B. Uninsured and Underinsured Motorist Coverages
These coverages protect you and your passengers from the financial loss
incurred due to an accident caused by a driver who has no insurance or
amounts of insurance. Contrary to popular belief, these coverages do not
cover the other driver. You are protecting yourself! Another major misunderstanding
these coverages is they do not cover your vehicle for physical damage.
your insurance company to see if the collision coverage on your policy
you in such an event, or if additional material damage coverage is needed
your vehicle. If your collision coverage covers your vehicle, you may
purchase a collision deductible waiver (if available), to ease your concerns
paying your deductible in such an occurrence.
Policies vary from state to state but in most cases uninsured and underinsured
motorist coverages cover you in any motor vehicle you are in, as well
as being a
pedestrian or riding a bicycle. These coverages act as the other person's
injury liability since they didn't carry adequate coverage. In other words,
insurance company is now liable to cover your medical expenses, time off
work, pain and suffering, death, disability or other miscellaneous related
State requirements may vary from a minimum of $15,000 per person, $30,000
per accident, to no requirement for these coverages at all. The limits
and underinsured motorist coverages selected guarantee you the minimum
of protection you will have in the event of another driver's error or
At this point, I would like to briefly address "no fault" coverage.
are "no fault states" which means, by law, your coverage is
different than I have
outlined above. In these states, you select the amount of bodily injury
desire and purchase that coverage from your insurance carrier. Each state's
vary, making it almost impossible to cover this topic in detail. However,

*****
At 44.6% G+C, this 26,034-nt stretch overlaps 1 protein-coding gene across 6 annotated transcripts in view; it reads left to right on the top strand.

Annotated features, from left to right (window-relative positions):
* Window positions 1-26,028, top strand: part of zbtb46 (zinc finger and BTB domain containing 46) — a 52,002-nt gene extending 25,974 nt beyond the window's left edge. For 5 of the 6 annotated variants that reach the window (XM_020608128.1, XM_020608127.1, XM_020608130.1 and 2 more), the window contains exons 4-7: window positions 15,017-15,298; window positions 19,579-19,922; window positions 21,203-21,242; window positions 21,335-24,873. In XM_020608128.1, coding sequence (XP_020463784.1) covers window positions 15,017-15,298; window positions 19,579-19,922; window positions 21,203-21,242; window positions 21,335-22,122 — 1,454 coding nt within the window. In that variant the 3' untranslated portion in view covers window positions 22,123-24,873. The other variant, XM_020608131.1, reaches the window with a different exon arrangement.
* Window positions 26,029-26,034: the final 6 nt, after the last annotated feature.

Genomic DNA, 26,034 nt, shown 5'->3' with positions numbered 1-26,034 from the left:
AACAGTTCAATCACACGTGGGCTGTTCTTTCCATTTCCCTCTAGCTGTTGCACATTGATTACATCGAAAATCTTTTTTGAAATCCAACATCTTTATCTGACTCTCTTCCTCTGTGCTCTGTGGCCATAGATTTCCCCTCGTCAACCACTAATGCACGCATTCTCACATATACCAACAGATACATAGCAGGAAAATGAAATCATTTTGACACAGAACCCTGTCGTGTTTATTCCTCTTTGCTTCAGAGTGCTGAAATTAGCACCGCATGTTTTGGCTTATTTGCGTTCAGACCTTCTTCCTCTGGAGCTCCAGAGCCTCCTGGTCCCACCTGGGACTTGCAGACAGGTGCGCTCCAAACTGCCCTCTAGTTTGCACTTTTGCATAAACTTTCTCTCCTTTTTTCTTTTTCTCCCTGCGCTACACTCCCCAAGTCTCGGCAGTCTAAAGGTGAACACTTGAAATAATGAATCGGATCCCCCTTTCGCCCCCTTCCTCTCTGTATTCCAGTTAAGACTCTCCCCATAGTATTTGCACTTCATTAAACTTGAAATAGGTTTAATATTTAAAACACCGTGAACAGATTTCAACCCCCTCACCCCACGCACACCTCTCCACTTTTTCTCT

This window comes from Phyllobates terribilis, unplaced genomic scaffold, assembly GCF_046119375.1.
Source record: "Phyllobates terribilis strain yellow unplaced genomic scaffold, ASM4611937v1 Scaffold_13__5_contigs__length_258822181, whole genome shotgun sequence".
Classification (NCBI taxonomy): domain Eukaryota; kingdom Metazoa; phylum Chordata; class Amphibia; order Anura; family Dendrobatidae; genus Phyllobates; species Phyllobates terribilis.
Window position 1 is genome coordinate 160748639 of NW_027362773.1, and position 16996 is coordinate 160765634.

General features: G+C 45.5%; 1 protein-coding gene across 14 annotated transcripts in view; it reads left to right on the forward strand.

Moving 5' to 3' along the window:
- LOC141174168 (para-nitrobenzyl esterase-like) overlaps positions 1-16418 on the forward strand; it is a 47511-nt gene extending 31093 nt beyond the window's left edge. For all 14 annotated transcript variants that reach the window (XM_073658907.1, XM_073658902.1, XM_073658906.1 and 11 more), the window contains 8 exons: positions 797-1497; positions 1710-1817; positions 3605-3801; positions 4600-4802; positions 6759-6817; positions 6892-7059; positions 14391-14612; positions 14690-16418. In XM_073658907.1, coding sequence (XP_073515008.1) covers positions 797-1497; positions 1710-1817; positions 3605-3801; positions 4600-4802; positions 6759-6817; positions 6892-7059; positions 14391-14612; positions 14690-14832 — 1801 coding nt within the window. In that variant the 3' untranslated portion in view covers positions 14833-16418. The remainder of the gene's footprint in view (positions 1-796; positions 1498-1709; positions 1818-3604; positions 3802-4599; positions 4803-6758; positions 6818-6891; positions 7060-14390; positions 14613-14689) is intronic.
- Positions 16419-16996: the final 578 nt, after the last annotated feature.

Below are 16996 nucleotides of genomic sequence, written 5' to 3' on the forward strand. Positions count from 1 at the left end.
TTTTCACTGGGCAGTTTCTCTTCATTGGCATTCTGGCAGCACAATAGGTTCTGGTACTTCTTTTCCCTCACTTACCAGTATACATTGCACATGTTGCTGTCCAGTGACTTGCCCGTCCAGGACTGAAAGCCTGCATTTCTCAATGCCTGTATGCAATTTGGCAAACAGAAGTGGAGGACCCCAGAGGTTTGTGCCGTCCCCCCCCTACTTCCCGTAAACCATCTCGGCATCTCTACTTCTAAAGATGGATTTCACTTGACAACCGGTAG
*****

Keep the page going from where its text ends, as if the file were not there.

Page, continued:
I will say this,
you have to use the same considerations in selecting "no fault"
coverage as you do
in selecting your uninsured and underinsured motorist coverages as I have
One of the most frequent and expensive mistakes people make is duplicating
coverages. What I mean by this is they carry coverages on their auto policy
they are already covered for on other policies. The only area of coverage
duplicated by another policy, and can only be covered by the auto policy,
for pain and suffering.
Examples of duplicated coverages that may exist under uninsured and underinsured
motorist coverages are as follows:
You may be carrying major medical coverage for you and your family with
$500 deductible and a co-pay of 20% up to a limit of $1,500 out of pocket
person, with a maximum out of pocket of $4,500 per family. You may also
carrying life insurance on yourself and your spouse and possibly disability
through your employer. In addition, social security has survivor benefits
children under the age of 18 if the parent dies and is covered by social
There are also disability benefits for the worker covered under social
The next step is to check with your major medical, life and disability
companies to see what coverages you already have so you can determine
limits of uninsured and underinsured motorist coverages you need. You
to purchase duplicate coverages from your auto insurance carrier; that's
money away since most policies will not make duplicate payments. Duplicate
payments will be discussed in more detail a little later.
Unlike liability coverage where your risk in theory is unlimited, here
evaluate our needs based on the coverages you already have. Here are several
questions you should ask yourself. How much risk do I have before my medical
coverage pays 100%? Is my life insurance adequate? If not, in most cases
better to upgrade the life insurance since you are not limited to coverage
only in the
event of an auto accident. What about disability coverage? This is often
neglected of all non-auto coverages.
My personal opinion on uninsured and underinsured motorist coverages is
as follows: You need to evaluate the cost of uninsured and underinsured
coverages at minimum limits and higher limits and then decide if the extra
worth it. Look at the cost of $15,000 per person, $30,000 per accident,
next several levels, say $25,000 per person, $50,000 per accident, $50,000
person, $100,000 per accident or $100,000 per person, $300,000 per accident.
You may notice that going from the minimum limits to the next level is
in price while going to the higher limits could become a bit pricey.
If the state in which you live has no requirement for uninsured or underinsured
motorist coverages, it's your decision whether you carry the coverages
at all. I
hope I have given you the tools necessary to make an educated evaluation
decision for yourself.
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